STILL MORE: J. Grau writes in the comments that the Fire Marshal gave the school the option of bringing the building up to code but says that the board only saw an altered version of the report. Grau writes that Yale Superintendent "Mike Wilson requested and accepted bids for the demolition of the building prior to the State Fire Marshal even making a statement as to it's condition and structural requirements." That statement appears to be confirmed by the April 2009 board agenda which has an item to approve demolition immediately before an item to approve a contract for demolition.

Via email, Tom Elmore points us to how Yale's Santa Fe depot was rescued -- by an out-of-towner buying it and moving it to an acreage near Cushing for use as the Cimarron Valley Railroad Museum.

RELATED? A brief tale of two rural Kansas counties -- one healthy and one not so much:

To the north we have County A, where people routinely farm well into their 80's, have active sex lives into their 90's, and there has not been a teen pregnancy in almost 10 years. These are the ruddy-cheeked insanely healthy country folk you may have read about. To the south, then, we have County B, where everyone over 40 has diabetes, the obesity rate seems like it's about 90%, STI's are rampant and there are currently 8 pregnant girls in the high school. What's the difference? I have been trying to figure this out. The medical care is exactly the same (it's our group). The physical infrastructure is not that different. But culturally, people in County B have this victimizing, back-biting mentality.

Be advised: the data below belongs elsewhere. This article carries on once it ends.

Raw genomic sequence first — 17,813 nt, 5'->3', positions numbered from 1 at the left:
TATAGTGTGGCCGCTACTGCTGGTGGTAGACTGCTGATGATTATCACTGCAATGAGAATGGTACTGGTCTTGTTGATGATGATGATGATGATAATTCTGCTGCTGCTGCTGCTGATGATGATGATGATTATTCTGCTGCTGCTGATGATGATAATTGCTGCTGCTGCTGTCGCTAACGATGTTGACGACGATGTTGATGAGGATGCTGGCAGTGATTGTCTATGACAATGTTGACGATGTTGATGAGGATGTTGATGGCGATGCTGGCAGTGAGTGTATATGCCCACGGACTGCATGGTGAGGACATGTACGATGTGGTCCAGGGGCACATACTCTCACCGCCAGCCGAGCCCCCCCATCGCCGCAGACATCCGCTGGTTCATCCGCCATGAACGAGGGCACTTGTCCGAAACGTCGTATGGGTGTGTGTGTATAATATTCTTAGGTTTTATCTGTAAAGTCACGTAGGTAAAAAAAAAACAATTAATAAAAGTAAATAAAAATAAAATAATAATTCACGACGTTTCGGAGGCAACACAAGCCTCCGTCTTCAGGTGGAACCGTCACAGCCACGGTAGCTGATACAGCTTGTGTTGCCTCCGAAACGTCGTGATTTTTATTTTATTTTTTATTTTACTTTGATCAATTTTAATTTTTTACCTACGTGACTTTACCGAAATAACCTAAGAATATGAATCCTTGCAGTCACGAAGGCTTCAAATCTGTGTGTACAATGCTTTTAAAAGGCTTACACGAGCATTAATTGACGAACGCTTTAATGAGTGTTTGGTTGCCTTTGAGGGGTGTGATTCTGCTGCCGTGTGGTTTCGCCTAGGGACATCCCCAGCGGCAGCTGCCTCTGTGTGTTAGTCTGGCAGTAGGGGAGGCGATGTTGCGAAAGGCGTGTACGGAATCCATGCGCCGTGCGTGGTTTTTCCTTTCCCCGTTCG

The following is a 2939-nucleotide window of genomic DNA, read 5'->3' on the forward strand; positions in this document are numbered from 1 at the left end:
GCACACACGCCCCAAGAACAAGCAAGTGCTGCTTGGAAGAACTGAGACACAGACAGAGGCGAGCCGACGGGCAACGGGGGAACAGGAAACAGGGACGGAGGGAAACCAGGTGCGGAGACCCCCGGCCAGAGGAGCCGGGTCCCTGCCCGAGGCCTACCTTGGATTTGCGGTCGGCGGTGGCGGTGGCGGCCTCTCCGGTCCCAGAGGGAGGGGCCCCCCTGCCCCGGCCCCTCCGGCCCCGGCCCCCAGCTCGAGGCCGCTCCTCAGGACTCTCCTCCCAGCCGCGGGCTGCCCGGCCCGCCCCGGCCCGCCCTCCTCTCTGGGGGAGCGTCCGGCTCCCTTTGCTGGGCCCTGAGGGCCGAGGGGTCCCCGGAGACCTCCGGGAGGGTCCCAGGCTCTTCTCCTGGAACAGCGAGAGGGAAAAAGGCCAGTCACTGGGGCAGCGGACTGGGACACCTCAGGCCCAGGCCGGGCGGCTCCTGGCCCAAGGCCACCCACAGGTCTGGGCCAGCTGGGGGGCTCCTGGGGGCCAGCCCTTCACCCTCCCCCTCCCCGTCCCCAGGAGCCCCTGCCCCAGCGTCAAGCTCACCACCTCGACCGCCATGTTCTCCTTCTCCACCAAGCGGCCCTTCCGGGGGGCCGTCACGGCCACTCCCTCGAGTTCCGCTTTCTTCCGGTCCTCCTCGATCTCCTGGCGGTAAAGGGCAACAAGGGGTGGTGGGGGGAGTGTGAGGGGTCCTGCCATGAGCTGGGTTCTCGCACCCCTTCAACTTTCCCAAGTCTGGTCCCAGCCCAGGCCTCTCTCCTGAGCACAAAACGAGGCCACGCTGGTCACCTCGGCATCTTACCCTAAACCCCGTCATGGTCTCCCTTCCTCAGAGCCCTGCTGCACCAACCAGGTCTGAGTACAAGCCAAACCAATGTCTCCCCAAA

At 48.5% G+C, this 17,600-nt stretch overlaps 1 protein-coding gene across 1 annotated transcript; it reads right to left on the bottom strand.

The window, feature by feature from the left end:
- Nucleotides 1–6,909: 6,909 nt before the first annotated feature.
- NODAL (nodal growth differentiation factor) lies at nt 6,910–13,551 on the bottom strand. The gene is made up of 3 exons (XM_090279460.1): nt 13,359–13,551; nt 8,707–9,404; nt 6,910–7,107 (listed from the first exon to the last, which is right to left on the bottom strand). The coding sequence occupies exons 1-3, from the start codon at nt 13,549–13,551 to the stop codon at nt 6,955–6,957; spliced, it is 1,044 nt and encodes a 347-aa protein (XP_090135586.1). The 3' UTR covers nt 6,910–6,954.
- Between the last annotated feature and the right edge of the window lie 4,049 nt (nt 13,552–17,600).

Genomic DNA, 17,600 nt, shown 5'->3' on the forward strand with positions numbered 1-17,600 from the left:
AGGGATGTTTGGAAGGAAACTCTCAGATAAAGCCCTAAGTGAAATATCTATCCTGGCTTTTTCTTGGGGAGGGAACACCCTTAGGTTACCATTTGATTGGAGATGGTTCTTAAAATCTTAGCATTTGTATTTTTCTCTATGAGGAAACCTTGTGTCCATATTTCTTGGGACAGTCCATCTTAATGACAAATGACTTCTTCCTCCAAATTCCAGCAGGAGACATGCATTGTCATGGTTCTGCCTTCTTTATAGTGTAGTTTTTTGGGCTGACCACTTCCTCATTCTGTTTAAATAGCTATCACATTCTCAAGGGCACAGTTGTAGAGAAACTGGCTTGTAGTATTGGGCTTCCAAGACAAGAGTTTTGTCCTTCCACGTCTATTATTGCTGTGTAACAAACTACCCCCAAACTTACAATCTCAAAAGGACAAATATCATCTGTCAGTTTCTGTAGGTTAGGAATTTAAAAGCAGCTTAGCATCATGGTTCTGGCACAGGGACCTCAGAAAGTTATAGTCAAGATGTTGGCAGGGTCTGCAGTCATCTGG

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I just learned that the Yale, Oklahoma, Board of Education -- the school board in Jim Thorpe's hometown -- is demolishing its school auditorium, named in honor of long-time teacher Norma Velvin. That's bad enough, but what's worse is that they've left ... Read More

2 Comments

J Grau said:

Just a "For Your Information" bit, the State Fire Marshal stated “This structure is required to be brought up to fire code, or is required to be torn down”, and not that the only option or requirement was for it to be demolished. The non-profit organization Friends of Norma S. Velvin (www.normavelvin.org) has been trying to work with the school to get it brought up to code. Also, the official document provided by the State Fire Marshal's office to the school did not include the words "As soon as possible," which the superintendent, Mike Wilson, insisted the agent hand write on the document, after he had received the schools copy. This copy, with the handwritten statement, was made available to the public and school board members, not the official one on record with the state. Finally, Mike Wilson requested and accepted bids for the demolition of the building prior to the State Fire Marshal even making a statement as to it's condition and structural requirements.

Yogi Author Profile Page said:

I have never been to Yale, OK but I had to wait a few hours before commenting because I have never heard of anything so ignorant in my life.

What would it have hurt to take the trophy's and records out of the building?

I don't get it. Especially when there was a group trying to save the building.

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This page contains a single entry by Michael Bates published on June 2, 2009 12:21 PM.

"The ultimate in school accountability" was the previous entry in this blog.

KOTV report on Yale high school demolition is the next entry in this blog.